Every one of those moments of vulnerability and fear helped me become more myself.

I felt confident enough to go out in public, into the city, dressed in feminine clothing. And although I enjoyed some anonymity in the city, being so vulnerable in public was emotionally taxing and exhausting. But I did it.

Everything went extremely well and eventually I was out, and just ‘Chelsea’ to people.

It was liberating, but at the same time I found the vulnerability humbling.

However, my experience doesn't simply end there. Every time I enter an old space, it’s terrifying until I feel accepted as I am. Even though I feel confident about who I am, I still feel emotionally fragile without the safety of my old shell.

UQ student Chelsea Morrigan poses in a chair.

One interesting change was that I noticed the shift to experiencing sexism when I started presenting as feminine full-time.

Whenever I manage to pass as cis-gender, I am now subject to ‘standard’ sexism.

But when it's obvious that I am trans-gender, the sexism I experience is often different, morphing instead to deny me of my womanhood, make me other-than or less-than a woman.

In these cases, I am cast as either a dangerous predator or sexual fetish; I am not even someone's daughter.

I do not get to be a woman by default, even to those who should know better, like medical professionals.

Listing my medication to doctors outs me as trans, and often, it all of a sudden seems like my genitalia is the only thing that matters.

I also have to run through a big spiel: “Yes, my name is this but my legal name is that, please use these pronouns, please remember that my hormones are in typical cis-female ranges so I have these risk factors and not those,” otherwise they default to thinking of me as a man.

It's exhausting – and a health risk.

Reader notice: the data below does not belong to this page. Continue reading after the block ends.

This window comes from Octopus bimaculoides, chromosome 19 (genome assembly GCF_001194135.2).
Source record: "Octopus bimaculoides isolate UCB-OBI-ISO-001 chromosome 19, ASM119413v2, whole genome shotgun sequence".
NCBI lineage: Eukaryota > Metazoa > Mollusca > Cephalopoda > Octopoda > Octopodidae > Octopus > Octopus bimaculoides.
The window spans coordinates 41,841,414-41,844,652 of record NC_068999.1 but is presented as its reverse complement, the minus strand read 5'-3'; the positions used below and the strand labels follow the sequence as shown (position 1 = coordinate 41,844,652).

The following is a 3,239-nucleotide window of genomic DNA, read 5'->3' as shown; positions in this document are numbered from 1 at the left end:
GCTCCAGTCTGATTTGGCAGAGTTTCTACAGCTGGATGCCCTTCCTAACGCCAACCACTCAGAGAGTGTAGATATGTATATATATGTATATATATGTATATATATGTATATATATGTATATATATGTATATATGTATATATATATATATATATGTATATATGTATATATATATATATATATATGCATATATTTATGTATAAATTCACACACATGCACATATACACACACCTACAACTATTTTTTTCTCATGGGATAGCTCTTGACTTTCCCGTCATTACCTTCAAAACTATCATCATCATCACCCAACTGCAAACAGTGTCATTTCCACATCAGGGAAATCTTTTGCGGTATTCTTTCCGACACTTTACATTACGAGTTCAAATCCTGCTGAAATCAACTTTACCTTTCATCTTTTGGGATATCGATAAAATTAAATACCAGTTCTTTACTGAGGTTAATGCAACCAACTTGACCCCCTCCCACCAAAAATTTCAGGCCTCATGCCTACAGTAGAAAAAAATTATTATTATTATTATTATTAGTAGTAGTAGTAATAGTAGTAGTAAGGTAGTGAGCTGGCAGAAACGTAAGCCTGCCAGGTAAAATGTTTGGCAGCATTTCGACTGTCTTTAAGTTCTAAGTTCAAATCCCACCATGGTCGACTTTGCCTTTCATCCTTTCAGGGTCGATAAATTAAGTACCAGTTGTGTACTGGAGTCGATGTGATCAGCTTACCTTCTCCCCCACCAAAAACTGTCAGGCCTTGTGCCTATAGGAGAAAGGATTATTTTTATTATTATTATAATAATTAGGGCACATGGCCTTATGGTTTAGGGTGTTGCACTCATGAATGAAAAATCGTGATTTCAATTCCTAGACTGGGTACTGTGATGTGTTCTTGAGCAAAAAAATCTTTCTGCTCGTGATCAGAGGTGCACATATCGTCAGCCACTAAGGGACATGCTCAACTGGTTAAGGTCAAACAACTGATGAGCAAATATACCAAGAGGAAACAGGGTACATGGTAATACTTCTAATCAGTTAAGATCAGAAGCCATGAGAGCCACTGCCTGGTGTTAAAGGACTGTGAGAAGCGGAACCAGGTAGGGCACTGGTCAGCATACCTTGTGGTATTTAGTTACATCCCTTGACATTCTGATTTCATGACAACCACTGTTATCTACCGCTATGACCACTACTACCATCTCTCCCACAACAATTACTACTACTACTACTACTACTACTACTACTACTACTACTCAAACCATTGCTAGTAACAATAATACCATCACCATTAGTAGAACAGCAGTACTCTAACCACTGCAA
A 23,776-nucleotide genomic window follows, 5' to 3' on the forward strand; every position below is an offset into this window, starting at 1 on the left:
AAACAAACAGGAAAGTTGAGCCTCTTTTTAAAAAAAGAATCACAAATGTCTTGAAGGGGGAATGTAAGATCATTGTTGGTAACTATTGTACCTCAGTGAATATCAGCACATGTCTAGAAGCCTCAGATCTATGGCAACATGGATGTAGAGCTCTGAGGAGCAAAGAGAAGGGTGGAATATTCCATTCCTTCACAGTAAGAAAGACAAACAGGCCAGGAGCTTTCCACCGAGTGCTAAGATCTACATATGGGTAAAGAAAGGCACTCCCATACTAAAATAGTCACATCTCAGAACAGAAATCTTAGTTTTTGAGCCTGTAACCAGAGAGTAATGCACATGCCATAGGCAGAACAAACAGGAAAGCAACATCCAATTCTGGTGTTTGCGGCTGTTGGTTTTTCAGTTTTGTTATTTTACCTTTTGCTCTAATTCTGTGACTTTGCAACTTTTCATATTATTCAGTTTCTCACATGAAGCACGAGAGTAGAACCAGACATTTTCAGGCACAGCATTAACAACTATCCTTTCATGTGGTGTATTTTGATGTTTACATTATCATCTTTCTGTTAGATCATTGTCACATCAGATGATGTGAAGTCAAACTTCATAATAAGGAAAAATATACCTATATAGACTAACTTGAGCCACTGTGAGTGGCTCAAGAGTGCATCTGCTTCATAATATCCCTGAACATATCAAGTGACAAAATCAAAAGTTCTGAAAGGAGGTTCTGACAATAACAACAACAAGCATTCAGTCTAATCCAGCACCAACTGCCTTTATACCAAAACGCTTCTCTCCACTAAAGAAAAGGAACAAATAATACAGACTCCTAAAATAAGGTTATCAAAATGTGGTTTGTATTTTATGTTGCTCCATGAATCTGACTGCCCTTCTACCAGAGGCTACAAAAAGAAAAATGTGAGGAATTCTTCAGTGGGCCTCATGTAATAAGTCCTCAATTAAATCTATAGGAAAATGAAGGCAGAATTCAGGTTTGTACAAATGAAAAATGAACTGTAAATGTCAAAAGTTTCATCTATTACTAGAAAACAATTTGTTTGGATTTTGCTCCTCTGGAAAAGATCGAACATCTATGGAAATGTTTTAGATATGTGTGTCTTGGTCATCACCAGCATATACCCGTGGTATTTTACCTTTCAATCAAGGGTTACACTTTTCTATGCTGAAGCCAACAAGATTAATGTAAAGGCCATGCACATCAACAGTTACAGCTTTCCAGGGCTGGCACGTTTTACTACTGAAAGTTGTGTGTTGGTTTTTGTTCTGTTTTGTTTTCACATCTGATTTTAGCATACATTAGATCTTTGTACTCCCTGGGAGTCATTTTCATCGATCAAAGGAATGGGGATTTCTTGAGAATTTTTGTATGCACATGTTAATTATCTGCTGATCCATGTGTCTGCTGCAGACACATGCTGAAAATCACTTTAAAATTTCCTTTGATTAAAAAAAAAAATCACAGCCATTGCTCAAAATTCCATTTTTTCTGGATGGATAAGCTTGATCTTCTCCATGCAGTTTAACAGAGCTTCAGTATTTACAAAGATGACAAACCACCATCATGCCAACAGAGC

The emergency room is even worse. Every new hospital staff member needs me to repeat my spiel – the paramedic, the receptionist, the nurse, the doctor, the other nurse – but anything severe enough to necessitate a trip to the ER doesn’t usually leave you with a lot of spare energy.

I am a woman if I feel that I am a woman, and the only thing I can do to prove that to others is to live as a woman.

But understanding that does not undo the years of programmed self-hatred it took to repress my true self in the first place.

When I first saw myself as a trans-woman, every feature I saw in the mirror was abhorrent: my own insecurities and fears were being reflected back at me.

My voice sounded as pleasant as nails on a chalkboard, and even though I know beauty standards are also harmful to cis-women, as a trans-woman, I am still held up to the same mark, except that I start even further from it.

I was intensely jealous of those who managed to transition before puberty ravaged their body, because they wouldn't be left with a frame wrought by testosterone, but with none left to support it.

And despite celebrations of pride, practical things like finding clothing to fit me are still difficult, and a constant reminder.

However, I have also noticed the struggles that all women have with clothing and their bodies, and all I can do is try my best with what I have been given.

I continue to pay attention to all the little things that bring me such joy – the change in my scent, seeing ‘her’ emerge in the mirror, my partner’s strength, and photographing cute animals and then sharing that joy with UQ Duckspace.

Chelsea Morrigan.

Chelsea Morrigan.

Chelsea Morrigan.

Chelsea Morrigan.

Chelsea Morrigan.

Chelsea Morrigan.

Chelsea Morrigan.

Chelsea Morrigan.

Chelsea Morrigan.

Chelsea Morrigan.

Chelsea Morrigan.

Chelsea Morrigan.

UQ student Chelsea Morrigan poses in a chair.

At present, few trans folk seem to escape childhood and natal puberty unscathed.

I survived it with what I now understand is a dissociative disorder.

Too many, from all walks of life, who grow up in places where they are segregated, outright illegal, or with resentful or unsupportive parents, don’t make it at all.

But I am beginning to hear stories of parents who allow their children to be who they are, and that is very promising. I work every day in the hope they do not have to feel the same pains I endured.

May those children be saved from the scars the rest of us bear.